On Monday, Dad and I had decided that I would take his place for Tuesday’s poker game, which the gentlemen played down the hall (here’s the background on the poker gang). I didn’t feel like I could leave him for long, so instead, I decided I would play two hands with the men at the beginning: one each of his two favorite games. We got through one hand and my sister said Dad was fine, but I needed to come back to his room. Curled up on the bed with Dad was Abby, the beloved Jack Russell terrier who had helped us usher Mom on her way in 2007. By now, Dad was fairly unresponsive, but he put his hand on Abby’s head and she stayed still as he gently pet her. After more than 20 minutes, her mom lifted her off the bed. Abby would not leave Dad on her own accord.
During their break, six men, some of whom had been playing poker with Dad for 40 years, came in to say goodbye. Jeannie and I left to give them some time alone and though the door was pulled nearly shut, I was surprised and deeply moved to hear one of the men leading them in prayer. The door opened and as they filed out, the gruffest one had tears in his eyes as he hugged me, shook his head, and said, “I can’t take this.”
While Dad hadn’t acknowledged their presence, a few hours later, he started saying the numbers “three” and “six.” My sister, an aide who felt Dad’s kindness had kept her going while she underwent cancer treatment, and I were trying to figure out what he was muttering. Finally, I asked him if he was working on the perfect low hand in poker and he said, “yes.” That was one of his last words.
Around midnight, he became totally unresponsive and his breathing changed. My sister and I kept holding his hand and kissing his forehead and swabbing his mouth, so he wouldn't get thirsty. It is an immensely profound thing to watch someone as he enters the final stages of life, in some place between this world and the next. The physical body doesn’t want to let go, even if the soul and spirit are ready. For the next several hours, we told Dad he could go, mom was waiting for him, we loved him and we knew he would always be with us. Different staffers came in throughout the night to attend to him and to tell him goodbye.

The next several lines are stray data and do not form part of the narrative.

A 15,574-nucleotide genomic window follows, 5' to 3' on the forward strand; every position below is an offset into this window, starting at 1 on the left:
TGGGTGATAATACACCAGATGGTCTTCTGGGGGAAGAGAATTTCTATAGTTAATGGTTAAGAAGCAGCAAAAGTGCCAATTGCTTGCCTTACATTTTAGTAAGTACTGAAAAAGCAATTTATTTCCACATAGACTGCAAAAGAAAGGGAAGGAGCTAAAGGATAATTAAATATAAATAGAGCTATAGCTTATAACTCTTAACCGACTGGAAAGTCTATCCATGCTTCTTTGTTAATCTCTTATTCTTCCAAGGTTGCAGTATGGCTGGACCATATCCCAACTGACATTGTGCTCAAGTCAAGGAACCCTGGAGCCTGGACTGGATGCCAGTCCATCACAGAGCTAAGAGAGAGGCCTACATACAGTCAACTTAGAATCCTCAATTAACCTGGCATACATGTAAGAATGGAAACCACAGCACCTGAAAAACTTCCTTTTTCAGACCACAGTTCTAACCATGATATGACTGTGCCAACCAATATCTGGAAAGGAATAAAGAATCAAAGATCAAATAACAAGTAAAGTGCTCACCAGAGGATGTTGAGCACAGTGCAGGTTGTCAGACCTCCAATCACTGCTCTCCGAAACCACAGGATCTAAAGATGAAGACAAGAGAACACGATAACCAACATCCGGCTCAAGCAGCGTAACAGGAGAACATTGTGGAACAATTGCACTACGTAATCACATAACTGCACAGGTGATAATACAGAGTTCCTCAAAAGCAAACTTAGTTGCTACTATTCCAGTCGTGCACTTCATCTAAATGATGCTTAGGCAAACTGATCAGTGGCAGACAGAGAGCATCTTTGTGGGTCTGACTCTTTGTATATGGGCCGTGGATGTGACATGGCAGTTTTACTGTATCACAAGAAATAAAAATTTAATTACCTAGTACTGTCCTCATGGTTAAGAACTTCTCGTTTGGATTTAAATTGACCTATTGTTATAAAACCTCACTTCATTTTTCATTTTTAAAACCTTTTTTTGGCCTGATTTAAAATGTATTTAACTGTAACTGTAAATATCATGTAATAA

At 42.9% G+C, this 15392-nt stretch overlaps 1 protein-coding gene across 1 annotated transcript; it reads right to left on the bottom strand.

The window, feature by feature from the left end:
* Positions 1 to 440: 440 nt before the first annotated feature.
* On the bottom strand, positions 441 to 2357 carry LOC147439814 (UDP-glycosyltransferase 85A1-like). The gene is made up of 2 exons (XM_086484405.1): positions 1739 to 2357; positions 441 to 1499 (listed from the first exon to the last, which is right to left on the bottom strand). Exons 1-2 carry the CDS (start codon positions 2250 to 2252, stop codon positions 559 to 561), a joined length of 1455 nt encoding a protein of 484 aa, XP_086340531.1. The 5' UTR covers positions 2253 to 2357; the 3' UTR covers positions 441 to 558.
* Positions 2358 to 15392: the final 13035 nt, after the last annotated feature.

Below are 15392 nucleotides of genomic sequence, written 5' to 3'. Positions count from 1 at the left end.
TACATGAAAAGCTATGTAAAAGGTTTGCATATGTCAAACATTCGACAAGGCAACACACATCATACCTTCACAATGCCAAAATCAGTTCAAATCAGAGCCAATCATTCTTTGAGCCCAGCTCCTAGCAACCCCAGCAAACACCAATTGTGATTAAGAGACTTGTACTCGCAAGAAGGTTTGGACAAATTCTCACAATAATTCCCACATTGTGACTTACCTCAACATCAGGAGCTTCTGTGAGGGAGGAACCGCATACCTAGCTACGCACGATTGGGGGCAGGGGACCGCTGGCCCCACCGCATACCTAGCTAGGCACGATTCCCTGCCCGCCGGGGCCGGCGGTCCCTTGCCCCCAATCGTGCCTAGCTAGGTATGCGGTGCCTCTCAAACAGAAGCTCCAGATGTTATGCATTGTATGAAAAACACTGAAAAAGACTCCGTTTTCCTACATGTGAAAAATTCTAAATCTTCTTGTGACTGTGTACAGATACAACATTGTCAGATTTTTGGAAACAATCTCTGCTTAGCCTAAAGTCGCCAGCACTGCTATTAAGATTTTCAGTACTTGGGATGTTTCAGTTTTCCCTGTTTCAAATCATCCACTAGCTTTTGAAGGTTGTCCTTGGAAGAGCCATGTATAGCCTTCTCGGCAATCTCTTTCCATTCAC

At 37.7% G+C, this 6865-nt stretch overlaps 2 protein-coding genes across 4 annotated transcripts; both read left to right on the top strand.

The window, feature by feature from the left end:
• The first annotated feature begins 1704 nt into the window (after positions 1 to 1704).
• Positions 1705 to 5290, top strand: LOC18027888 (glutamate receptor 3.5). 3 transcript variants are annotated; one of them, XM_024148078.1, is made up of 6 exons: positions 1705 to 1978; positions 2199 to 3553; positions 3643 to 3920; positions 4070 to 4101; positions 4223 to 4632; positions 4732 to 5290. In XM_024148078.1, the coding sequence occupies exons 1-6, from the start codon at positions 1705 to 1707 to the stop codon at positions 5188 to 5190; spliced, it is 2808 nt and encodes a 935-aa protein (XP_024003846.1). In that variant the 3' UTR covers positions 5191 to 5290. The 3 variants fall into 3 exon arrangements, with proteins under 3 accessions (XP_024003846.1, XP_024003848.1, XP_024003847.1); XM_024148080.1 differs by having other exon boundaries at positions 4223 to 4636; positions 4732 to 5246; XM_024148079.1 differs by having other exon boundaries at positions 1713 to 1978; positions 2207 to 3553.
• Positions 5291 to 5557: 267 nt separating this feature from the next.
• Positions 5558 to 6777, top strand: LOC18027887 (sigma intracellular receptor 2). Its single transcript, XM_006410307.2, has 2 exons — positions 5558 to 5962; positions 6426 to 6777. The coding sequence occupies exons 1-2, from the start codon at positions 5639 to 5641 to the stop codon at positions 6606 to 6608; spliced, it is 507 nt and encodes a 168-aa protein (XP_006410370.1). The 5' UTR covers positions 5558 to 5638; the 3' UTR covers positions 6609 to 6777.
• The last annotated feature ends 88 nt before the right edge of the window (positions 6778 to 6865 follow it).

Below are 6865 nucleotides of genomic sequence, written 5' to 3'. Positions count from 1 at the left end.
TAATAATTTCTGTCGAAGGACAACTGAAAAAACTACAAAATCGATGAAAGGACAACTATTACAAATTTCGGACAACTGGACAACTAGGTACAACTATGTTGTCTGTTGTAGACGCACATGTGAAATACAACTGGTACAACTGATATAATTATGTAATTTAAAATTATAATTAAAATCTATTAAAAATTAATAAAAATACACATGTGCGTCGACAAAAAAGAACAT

A number of the nurses had mentioned to us that he might be waiting until we left the room to die, so we started stepping out more and more. Yet he lingered.
Late Tuesday morning, one of his favorite aides decided to shave him. I was afraid the razor’s buzzing would bother him, but Jeannie reminded me that he always loved to be freshly shaved before they would go to church on Sunday. Mary Ann lovingly and thoroughly shaved away four days of stubble. Then as she got ready to bathe him, Jeannie and I decided to go away for the longest time we had left him since Sunday and went down the hall to the cafe to get some lunch.
As we headed back to his room, I think we both knew that Dad would be gone when we got back. He was shaved, he was washed, he had taken the final step to be presented back to God. We opened the door and his body was still warm, but his spirit—what made Dad dad—was no longer there. He probably died no more than five minutes before we got back.
When the coroner came, he left us alone to say our final words. After telling Dad that we loved him, my sister and I sang to him a song he’d made up when we were little about a big, fat cat named Dingbat. Every time we would sing it together when we were young, Jeannie and I would giggle in that delightful, unself-conscious way that little girls have—and all daddies love— waiting for Dad to deliver the perfect end to the song, which he always did. This time, we sang his part. It was time to say good bye. He’d taught us all he needed to.
Walter R. Newman, Feb. 2, 1926-Dec. 11, 2013
Walter R. Newman, Feb. 2, 1926-Dec. 11, 2013
Dec. 12: The Glenaire Foundation